Brands

Device Dogma: How Cisco Wins at Content Marketing by Predicting the Future

By Alyssa Hertig January 20th, 2015

Cisco’s storytelling focuses on one fascinating question: What will the future of the Internet look like?

Smartphones aren’t the end-all for connected devices. Sensors are creeping into our cars, homes, and even our trash cans. Down the line, maybe sensors around the house will notify us when something happens. Say, if a child spills milk on the floor, your kitchen sensor will send over a notification by text or slyly add “milk” to your grocery list.

That’s one scenario that plays out in Cisco’s commercial “Circle Story,” which follows a family through an ordinary day. Well, except that nearly everything, from rooms to windmills, are connected to the Internet. The mother demands the coffee machine to “make coffee” from bed. The father, late to work, reads the newspaper in his driverless car and lazily commands, “Find parking spot.” At the grocery store later in the day, he picks up the milk the kitchen sensor added to his list.

Cisco spreads these stories on all their social media channels to their 435,000 Twitter followers and nearly 700,000 Facebook fans. But The Network, the company’s main hub for original content, is where Cisco is really making its mark with an owned audience, driving 1.6 million unique visitors and 4.3 million total pageviews between May of 2013 and June of 2014.

Let’s take a look at why it’s been so successful.

“Rethink everything”

Founded in 1984, Cisco has been at the cutting edge of networking technology for decades. And even though the company develops Internet hardware with esoteric names that might as well be a foreign language to most of us, the content is often light and fascinating—stories people outside the tech industry can enjoy.

Consider a recent article that mulls over a link between the Internet of Everything and artificial intelligence: “Imagine being able to ask your phone how to get to the nearest piece of sunny parkland, for instance. Or having your iPad warn you off taking the train for a while because of a crowded station,” contributor Jason Deign writes.

The Network still finds time to tackle pressing issues as well. A recent post explores how social media has empowered women around the world and how online networks like World Pulse hope to give women a voice. In a LinkedIn post, Cisco CEO John Chambers asks readers to “rethink everything” and outlines his vision for the future of connected manufacturing.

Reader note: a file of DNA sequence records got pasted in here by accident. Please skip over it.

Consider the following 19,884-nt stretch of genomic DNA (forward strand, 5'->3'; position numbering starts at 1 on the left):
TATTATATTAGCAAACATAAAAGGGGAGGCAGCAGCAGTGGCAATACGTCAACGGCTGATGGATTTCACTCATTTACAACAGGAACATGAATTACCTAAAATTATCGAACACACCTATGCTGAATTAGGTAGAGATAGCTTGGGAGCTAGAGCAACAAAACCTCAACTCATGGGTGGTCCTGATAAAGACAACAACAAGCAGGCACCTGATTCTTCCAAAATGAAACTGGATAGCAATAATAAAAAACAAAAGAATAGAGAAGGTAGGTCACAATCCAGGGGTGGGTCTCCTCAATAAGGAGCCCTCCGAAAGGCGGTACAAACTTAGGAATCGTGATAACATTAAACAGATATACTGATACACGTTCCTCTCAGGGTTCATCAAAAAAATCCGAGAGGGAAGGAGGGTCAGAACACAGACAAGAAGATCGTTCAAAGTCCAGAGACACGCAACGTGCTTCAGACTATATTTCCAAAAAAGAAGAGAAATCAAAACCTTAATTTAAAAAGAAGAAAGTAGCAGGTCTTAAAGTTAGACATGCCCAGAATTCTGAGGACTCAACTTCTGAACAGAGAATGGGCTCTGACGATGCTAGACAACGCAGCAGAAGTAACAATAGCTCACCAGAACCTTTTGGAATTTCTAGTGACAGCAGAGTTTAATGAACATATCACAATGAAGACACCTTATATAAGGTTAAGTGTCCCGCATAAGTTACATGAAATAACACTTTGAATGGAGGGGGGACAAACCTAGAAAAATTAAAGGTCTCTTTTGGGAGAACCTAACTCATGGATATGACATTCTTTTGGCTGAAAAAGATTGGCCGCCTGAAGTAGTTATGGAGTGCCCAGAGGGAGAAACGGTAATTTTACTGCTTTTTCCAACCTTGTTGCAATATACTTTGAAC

“The Internet of Everything is part of our re-branding and branding at Cisco,” Joie Healy, senior manager of social media communications, tells me in a phone call. And in 2013, the company fashioned a new motto to match it: “Tomorrow starts here.”

There seems to be a company-wide infatuation with the idea of connecting. A Fortune interview with Chambers highlighted the brand’s quirky storytelling bent: “Everyone said everyone’s refrigerator is going to be connected to the Internet. How far can that really go?” journalist Andy Serwer asked. “Some of it’s kind of ludicrous, isn’t it?”

Chambers laughed and answered, “No.” He noted, perhaps with pride, that many people have considered Cisco crazy over the years.

The global newsroom

A few years back, Cisco reached out to some writers and asked if they wanted to pitch stories. “Obviously, the landscape has changed when it comes to how people are getting information,” Healy noted. “A lot of really good tech journalists were finding themselves out of work or moving to different places.”

Now, The Network’s global team of freelancers have contributed to the likes of The New York Times, the Guardian, and The Wall Street Journal. “We have 15 different folks that we work with for our global and different locations. The rest are spread throughout the U.S.,” Healy added.

The editors ask writers to cover general trends like “mobility” or “security,” but otherwise the reporters have free rein to pitch stories that interest them. “So when they write the story, very rarely does it mention Cisco, but it will mention topics that we’re interested in,” Healy says.